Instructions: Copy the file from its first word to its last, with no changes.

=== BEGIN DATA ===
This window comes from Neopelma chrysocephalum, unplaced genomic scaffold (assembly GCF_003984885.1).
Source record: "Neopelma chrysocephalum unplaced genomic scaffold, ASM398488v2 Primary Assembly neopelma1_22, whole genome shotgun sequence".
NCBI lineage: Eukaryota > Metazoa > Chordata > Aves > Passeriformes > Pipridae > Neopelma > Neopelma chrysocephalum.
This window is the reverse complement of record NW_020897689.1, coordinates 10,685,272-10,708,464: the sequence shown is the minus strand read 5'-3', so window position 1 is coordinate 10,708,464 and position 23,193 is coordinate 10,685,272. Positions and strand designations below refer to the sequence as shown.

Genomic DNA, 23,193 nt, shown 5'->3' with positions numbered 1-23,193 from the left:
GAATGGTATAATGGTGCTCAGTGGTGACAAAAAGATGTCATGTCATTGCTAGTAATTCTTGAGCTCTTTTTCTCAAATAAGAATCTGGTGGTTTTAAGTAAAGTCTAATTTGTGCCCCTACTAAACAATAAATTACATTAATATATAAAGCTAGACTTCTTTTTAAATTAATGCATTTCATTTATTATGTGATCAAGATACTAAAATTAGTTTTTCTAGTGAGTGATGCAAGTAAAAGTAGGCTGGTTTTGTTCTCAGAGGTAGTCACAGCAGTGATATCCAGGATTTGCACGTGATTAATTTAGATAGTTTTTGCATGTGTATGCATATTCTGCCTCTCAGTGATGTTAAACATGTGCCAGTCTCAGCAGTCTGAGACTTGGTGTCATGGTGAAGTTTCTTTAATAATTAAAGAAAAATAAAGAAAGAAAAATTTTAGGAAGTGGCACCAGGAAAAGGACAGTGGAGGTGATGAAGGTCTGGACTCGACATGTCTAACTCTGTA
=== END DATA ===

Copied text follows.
This window comes from Neopelma chrysocephalum, unplaced genomic scaffold (assembly GCF_003984885.1).
Source record: "Neopelma chrysocephalum unplaced genomic scaffold, ASM398488v2 Primary Assembly neopelma1_22, whole genome shotgun sequence".
NCBI lineage: Eukaryota > Metazoa > Chordata > Aves > Passeriformes > Pipridae > Neopelma > Neopelma chrysocephalum.
This window is the reverse complement of record NW_020897689.1, coordinates 10,685,272-10,708,464: the sequence shown is the minus strand read 5'-3', so window position 1 is coordinate 10,708,464 and position 23,193 is coordinate 10,685,272. Positions and strand designations below refer to the sequence as shown.

Genomic DNA, 23,193 nt, shown 5'->3' with positions numbered 1-23,193 from the left:
GAATGGTATAATGGTGCTCAGTGGTGACAAAAAGATGTCATGTCATTGCTAGTAATTCTTGAGCTCTTTTTCTCAAATAAGAATCTGGTGGTTTTAAGTAAAGTCTAATTTGTGCCCCTACTAAACAATAAATTACATTAATATATAAAGCTAGACTTCTTTTTAAATTAATGCATTTCATTTATTATGTGATCAAGATACTAAAATTAGTTTTTCTAGTGAGTGATGCAAGTAAAAGTAGGCTGGTTTTGTTCTCAGAGGTAGTCACAGCAGTGATATCCAGGATTTGCACGTGATTAATTTAGATAGTTTTTGCATGTGTATGCATATTCTGCCTCTCAGTGATGTTAAACATGTGCCAGTCTCAGCAGTCTGAGACTTGGTGTCATGGTGAAGTTTCTTTAATAATTAAAGAAAAATAAAGAAAGAAAAATTTTAGGAAGTGGCACCAGGAAAAGGACAGTGGAGGTGATGAAGGTCTGGACTCGACATGTCTAACTCTGTA